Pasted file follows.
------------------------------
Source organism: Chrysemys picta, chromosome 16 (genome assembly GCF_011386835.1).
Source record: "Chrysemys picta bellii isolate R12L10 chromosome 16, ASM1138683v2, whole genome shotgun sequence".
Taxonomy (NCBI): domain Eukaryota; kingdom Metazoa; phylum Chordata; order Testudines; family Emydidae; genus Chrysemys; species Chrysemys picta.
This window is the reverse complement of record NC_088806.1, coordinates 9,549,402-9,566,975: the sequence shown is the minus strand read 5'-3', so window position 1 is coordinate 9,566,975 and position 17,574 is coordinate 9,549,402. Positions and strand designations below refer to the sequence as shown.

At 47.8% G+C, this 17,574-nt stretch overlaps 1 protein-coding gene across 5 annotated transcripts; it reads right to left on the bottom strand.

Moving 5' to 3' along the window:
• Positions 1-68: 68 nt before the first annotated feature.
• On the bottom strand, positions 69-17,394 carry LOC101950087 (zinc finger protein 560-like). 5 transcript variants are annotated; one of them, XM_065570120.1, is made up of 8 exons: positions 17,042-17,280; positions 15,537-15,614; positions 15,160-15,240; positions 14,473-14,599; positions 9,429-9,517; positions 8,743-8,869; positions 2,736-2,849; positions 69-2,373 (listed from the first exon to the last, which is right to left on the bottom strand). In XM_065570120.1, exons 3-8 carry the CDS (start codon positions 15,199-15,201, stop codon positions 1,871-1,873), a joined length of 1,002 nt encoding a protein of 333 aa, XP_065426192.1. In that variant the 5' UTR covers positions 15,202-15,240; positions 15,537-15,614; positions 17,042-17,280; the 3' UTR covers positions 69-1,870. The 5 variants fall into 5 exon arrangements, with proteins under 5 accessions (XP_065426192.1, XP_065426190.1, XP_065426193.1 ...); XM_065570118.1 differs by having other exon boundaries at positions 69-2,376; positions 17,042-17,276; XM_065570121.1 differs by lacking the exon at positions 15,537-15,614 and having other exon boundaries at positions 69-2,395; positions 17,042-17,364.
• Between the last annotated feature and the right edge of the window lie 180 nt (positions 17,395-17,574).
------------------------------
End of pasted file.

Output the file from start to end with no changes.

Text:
Source organism: Chrysemys picta, chromosome 16 (genome assembly GCF_011386835.1).
Source record: "Chrysemys picta bellii isolate R12L10 chromosome 16, ASM1138683v2, whole genome shotgun sequence".
Taxonomy (NCBI): domain Eukaryota; kingdom Metazoa; phylum Chordata; order Testudines; family Emydidae; genus Chrysemys; species Chrysemys picta.
This window is the reverse complement of record NC_088806.1, coordinates 9,549,402-9,566,975: the sequence shown is the minus strand read 5'-3', so window position 1 is coordinate 9,566,975 and position 17,574 is coordinate 9,549,402. Positions and strand designations below refer to the sequence as shown.

At 47.8% G+C, this 17,574-nt stretch overlaps 1 protein-coding gene across 5 annotated transcripts; it reads right to left on the bottom strand.

Moving 5' to 3' along the window:
• Positions 1-68: 68 nt before the first annotated feature.
• On the bottom strand, positions 69-17,394 carry LOC101950087 (zinc finger protein 560-like). 5 transcript variants are annotated; one of them, XM_065570120.1, is made up of 8 exons: positions 17,042-17,280; positions 15,537-15,614; positions 15,160-15,240; positions 14,473-14,599; positions 9,429-9,517; positions 8,743-8,869; positions 2,736-2,849; positions 69-2,373 (listed from the first exon to the last, which is right to left on the bottom strand). In XM_065570120.1, exons 3-8 carry the CDS (start codon positions 15,199-15,201, stop codon positions 1,871-1,873), a joined length of 1,002 nt encoding a protein of 333 aa, XP_065426192.1. In that variant the 5' UTR covers positions 15,202-15,240; positions 15,537-15,614; positions 17,042-17,280; the 3' UTR covers positions 69-1,870. The 5 variants fall into 5 exon arrangements, with proteins under 5 accessions (XP_065426192.1, XP_065426190.1, XP_065426193.1 ...); XM_065570118.1 differs by having other exon boundaries at positions 69-2,376; positions 17,042-17,276; XM_065570121.1 differs by lacking the exon at positions 15,537-15,614 and having other exon boundaries at positions 69-2,395; positions 17,042-17,364.
• Between the last annotated feature and the right edge of the window lie 180 nt (positions 17,395-17,574).